PS I don’t know if any of the research on meditation and neuroscience has tackled this question – but because the meditation examined so far seems to shift from one region of the brain to the other, the style of meditation is an interesting question.

  4. Gurmeet Singh Pawar permalink
    March 15, 2013 12:04 pm

    Nice Post. Not aware of any terminologies or techniques mentioned, but much appreciate the advice in 5 practices. They are good.

    Thanks

  5. March 26, 2013 6:54 am

    Dear Louise! Thank you for finding me from the wordpress jungle. I truly enjoyed reading your blog and I am happy to be connected to such a lovely person. Look forward to being in touch : )

    “While mindfulness is mostly associated with meditation, I like to think of it as a way of being in the world.” Indeed… love this.

    Warmly,
    Emilia

    • March 26, 2013 7:55 am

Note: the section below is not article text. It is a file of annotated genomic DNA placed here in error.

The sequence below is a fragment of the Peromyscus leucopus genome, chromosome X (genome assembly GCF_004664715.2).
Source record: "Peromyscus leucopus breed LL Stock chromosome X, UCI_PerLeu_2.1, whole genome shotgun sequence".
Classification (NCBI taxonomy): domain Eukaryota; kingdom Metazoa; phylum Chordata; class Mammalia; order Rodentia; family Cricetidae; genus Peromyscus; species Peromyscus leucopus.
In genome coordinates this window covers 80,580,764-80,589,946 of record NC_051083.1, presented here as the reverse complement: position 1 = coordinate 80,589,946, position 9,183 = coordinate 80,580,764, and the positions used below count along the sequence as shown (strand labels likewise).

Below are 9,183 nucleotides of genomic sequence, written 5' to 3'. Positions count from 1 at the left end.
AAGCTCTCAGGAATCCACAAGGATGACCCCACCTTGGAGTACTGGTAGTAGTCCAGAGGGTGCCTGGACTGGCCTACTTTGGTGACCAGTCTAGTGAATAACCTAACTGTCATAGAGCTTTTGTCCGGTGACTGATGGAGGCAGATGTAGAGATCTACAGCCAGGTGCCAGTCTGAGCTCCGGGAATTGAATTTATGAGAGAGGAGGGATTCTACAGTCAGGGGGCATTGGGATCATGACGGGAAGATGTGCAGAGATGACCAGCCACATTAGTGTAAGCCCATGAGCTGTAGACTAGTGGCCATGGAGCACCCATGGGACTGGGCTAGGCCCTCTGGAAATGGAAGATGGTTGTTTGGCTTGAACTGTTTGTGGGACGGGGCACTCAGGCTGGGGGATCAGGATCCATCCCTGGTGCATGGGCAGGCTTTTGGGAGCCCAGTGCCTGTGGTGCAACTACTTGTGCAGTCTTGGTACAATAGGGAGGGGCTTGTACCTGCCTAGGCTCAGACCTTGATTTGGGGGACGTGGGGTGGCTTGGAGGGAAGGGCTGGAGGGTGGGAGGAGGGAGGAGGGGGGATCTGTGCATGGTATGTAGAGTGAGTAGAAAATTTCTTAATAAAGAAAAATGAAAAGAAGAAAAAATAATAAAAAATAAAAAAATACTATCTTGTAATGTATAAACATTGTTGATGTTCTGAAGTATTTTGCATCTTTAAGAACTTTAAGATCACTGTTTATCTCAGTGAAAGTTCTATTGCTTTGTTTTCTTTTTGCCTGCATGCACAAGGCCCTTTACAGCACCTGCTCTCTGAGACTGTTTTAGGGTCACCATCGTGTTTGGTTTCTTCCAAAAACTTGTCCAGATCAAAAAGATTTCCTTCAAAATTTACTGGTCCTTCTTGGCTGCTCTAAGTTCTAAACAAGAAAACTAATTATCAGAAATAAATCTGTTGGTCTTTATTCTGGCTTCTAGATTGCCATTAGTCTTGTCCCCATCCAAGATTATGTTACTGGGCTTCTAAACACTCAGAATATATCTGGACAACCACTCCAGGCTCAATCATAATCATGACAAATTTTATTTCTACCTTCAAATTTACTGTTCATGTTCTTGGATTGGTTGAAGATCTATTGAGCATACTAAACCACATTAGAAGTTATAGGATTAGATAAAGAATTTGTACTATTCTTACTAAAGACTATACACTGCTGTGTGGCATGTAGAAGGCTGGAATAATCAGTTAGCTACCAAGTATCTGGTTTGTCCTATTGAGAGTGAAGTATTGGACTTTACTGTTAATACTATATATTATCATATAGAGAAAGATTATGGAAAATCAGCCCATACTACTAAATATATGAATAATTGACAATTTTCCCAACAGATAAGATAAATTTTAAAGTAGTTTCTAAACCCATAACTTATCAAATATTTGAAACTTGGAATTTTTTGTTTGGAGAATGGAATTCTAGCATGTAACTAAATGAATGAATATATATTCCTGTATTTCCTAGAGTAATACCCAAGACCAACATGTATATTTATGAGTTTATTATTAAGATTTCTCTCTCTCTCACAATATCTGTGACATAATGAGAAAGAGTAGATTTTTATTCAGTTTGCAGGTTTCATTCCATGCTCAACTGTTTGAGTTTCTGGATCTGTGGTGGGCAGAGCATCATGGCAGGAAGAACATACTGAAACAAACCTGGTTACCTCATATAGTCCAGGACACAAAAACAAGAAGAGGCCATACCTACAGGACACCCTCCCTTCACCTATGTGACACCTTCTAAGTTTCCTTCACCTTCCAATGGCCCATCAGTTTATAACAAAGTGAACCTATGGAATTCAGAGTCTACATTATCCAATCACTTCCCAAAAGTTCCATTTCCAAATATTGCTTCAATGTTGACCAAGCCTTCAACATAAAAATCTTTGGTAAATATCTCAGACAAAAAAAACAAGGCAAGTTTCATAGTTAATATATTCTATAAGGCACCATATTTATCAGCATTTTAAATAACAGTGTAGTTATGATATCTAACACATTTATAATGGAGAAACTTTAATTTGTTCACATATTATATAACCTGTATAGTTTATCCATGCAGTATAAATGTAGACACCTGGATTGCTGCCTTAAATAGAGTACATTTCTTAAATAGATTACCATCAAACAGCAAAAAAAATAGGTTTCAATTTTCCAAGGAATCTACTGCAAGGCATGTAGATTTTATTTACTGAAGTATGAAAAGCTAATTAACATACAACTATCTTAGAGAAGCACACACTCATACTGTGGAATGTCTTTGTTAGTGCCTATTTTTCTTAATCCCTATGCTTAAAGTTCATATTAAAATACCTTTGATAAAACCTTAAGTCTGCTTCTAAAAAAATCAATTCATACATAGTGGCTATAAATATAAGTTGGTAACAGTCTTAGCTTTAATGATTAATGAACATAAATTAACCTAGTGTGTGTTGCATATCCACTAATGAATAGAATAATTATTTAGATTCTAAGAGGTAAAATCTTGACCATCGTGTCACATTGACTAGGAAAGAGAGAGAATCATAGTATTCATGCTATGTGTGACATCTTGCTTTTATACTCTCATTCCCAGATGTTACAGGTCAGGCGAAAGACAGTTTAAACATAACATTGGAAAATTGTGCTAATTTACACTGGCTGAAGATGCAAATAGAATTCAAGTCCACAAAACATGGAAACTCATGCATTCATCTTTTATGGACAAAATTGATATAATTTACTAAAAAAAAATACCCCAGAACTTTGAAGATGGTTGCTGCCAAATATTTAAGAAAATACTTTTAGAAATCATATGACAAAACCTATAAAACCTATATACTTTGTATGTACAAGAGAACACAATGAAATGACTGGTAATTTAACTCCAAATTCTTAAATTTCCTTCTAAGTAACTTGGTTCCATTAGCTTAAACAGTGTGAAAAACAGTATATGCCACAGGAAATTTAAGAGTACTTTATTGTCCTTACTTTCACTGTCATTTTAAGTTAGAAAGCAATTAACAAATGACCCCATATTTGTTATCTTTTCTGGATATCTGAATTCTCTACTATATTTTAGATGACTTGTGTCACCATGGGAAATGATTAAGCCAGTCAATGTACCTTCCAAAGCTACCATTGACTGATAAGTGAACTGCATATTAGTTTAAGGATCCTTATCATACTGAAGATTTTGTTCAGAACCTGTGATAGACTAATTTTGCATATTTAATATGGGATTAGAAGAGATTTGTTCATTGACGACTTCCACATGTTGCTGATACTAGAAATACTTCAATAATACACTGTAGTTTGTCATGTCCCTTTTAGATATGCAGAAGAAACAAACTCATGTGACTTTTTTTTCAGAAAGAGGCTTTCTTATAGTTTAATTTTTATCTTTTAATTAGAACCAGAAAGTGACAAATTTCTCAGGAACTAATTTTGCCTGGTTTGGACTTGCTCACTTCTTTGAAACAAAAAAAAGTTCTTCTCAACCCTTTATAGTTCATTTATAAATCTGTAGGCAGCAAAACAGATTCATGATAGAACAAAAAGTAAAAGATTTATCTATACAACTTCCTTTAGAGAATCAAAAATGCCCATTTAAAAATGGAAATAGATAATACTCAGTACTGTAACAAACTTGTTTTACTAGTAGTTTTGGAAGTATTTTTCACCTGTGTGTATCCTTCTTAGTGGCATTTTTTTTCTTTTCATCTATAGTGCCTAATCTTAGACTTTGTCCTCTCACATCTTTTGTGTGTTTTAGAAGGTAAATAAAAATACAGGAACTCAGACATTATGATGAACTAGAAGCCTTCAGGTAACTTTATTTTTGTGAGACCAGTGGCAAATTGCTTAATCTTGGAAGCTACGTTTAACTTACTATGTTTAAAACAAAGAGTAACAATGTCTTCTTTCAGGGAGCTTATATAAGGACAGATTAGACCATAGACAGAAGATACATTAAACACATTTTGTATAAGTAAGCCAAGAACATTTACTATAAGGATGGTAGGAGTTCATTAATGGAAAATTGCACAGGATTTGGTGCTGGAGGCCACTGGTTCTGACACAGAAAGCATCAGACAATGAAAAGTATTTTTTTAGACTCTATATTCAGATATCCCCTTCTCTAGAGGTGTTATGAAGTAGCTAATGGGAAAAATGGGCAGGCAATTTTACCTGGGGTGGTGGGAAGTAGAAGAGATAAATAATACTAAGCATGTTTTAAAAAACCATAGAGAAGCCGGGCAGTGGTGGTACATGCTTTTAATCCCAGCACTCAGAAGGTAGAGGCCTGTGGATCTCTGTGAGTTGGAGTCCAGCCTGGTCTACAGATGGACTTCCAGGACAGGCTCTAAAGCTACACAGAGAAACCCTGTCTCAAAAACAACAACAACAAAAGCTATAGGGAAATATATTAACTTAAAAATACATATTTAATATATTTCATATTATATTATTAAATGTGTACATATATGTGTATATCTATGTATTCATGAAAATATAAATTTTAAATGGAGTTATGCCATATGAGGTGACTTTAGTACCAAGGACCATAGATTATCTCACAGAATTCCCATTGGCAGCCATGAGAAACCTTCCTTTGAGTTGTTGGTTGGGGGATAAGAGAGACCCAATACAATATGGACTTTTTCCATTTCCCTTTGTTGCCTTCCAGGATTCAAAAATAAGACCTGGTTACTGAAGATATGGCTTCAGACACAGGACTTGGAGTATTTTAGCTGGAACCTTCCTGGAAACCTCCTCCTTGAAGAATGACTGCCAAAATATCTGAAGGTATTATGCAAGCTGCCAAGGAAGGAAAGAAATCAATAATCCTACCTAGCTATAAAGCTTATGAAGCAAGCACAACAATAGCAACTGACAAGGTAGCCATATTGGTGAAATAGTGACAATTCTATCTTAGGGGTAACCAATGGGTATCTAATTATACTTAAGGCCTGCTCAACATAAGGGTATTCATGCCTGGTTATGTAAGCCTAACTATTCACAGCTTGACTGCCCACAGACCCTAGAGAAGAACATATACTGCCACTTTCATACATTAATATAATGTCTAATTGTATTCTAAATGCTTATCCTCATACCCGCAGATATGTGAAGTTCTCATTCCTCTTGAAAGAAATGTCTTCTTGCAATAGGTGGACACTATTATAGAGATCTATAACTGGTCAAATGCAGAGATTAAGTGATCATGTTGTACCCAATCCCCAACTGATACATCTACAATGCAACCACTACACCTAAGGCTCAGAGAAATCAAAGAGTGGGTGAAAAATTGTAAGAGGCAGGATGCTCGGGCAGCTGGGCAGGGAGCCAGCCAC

Dear Emilia,
      What a nice surprise to hear from you. One of the many pleasures of blogging is the discovery of like minds and kindred spirits. Looking forward to it!
      All good things ~
      Louise

      PS found your blog not through WP but from a tweet (you on twitter?) posted by the Center for Appreciative Inquiry ~ small world.(@Center_for_AI)

  6. March 29, 2013 11:44 am

    6. Step into the other person’s shoes to see it and say it in ways that matter to them
    7. Live by the Golden Golden Rule: do unto others as they would have done unto them
    8. Listen and confirm you understood what they said, before responding